Chief Executive: The Hong Kong Government started very early in discussing with the National Development and Reform Commission, NDRC, on what the new Five-Year Plan, which will kick in in about 12 months' time, should contain for the benefit of Hong Kong. In fact, amongst all the local authorities of the country, Hong Kong was the first one to submit its proposals. At the moment, we are down to nine which will probably go into the 13th Five-Year Plan. Quite a long list and nine are the major heads, and then we have sub-heads and so on. The Central Government have been very supportive. Essentially we are looking at a number of sectors that are the winners for Hong Kong and also sectors that are nascent to Hong Kong. I don't have a list with me, but financial services is obviously there. It's high on the list. As I said in my address, it is a major sector for Hong Kong, contributing 16 per cent of our GDP. We should be able to announce as soon as the Central Government is ready.

Moderator: OK. The next one is going to table number 29.

Question: I'm Shirley Chan from Chinese Manufacturers' Association. Our association, CMA, better known as, we highly appreciate the setting up of this Innovation and Technology Bureau. My question is, actually what is the latest progress of this forming up of this bureau, and then, after it's set up, in what ways can this bureau help the Government support our Hong Kong manufacturers operating in the Pearl River Delta? Thank you.

Chief Executive: Thank you for the question. We need to move up the value chain, and that's why we need innovation and technology to help the Hong Kong economy and more particularly Hong Kong businesses. There is also a livelihood dimension to innovation and technology. Both innovation and technology can help life in Hong Kong, make it more efficient, comfortable and safe. So it is both an economic initiative and also a livelihood initiative. We are left with eight hours after all this filibustering - eight hours on coming Saturday. If LegCo members, and these are the opposition members of LegCo, do not give up filibustering, we'll probably lose ITB, definitely for a few months. It will be very sad for Hong Kong. It's actually our second attempt. Our first attempt was when I was still Chief Executive designate. We put a motion before the then Legislative Council and again because of loss of time due to filibustering they couldn't pass it before the end of the last LegCo term. And then we had a new LegCo and therefore we had to sort of start the whole process again. It's not the first or only casualty of filibustering. It is something that LegCo must seriously look at. I know we need a majority in both sides of the house, both the geographical constituency and the functional constituency sides of the house, to pass any motion to amend the rules and procedures of LegCo. And I think Hong Kong people should speak up and speak out, and Hong Kong people probably want to cast a vote according to their view on filibustering when it's election day again sometime next year.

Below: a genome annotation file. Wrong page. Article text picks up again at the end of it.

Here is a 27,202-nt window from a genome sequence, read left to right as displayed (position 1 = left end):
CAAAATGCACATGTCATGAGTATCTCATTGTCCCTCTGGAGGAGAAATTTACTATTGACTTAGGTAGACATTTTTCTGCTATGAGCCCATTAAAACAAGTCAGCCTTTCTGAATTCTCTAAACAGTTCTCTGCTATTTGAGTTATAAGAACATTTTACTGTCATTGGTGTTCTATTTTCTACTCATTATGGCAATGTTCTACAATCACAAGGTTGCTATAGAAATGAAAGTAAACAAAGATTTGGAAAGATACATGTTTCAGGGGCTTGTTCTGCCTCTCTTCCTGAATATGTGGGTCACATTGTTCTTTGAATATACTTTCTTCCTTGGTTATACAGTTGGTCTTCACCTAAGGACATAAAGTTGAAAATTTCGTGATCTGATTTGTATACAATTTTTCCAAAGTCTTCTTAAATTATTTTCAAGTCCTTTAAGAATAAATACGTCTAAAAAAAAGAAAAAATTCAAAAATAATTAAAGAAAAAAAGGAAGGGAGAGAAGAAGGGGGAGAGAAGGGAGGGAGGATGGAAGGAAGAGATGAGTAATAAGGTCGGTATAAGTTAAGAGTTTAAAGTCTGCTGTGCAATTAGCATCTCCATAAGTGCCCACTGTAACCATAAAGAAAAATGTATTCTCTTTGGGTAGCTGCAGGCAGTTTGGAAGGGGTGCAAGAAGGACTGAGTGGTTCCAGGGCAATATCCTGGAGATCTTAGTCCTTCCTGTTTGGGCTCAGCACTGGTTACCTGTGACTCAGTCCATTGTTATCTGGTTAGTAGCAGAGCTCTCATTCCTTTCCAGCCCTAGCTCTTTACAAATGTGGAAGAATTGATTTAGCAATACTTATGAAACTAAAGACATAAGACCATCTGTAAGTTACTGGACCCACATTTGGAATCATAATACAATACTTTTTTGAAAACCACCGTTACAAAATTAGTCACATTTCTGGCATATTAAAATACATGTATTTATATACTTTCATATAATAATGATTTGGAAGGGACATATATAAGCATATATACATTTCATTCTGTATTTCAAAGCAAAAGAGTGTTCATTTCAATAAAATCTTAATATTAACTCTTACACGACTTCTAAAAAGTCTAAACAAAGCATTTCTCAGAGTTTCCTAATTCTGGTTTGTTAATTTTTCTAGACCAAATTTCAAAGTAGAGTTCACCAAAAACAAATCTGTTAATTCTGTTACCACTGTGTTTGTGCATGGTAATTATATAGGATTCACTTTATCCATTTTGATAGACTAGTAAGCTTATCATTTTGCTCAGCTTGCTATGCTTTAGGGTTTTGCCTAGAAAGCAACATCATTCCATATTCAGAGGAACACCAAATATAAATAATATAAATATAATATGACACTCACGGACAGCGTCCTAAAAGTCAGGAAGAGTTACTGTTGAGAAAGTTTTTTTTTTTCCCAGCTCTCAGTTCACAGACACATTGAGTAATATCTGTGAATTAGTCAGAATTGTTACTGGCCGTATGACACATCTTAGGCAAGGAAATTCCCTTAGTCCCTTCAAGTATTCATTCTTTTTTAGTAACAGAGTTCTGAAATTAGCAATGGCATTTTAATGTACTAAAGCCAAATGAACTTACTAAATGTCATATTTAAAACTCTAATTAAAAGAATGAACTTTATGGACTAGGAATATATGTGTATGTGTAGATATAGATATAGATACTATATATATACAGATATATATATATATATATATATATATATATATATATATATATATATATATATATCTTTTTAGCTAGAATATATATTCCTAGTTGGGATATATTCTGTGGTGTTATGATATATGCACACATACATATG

(To be continued.)

Ends/Monday, February 9, 2015
Issued at HKT 18:49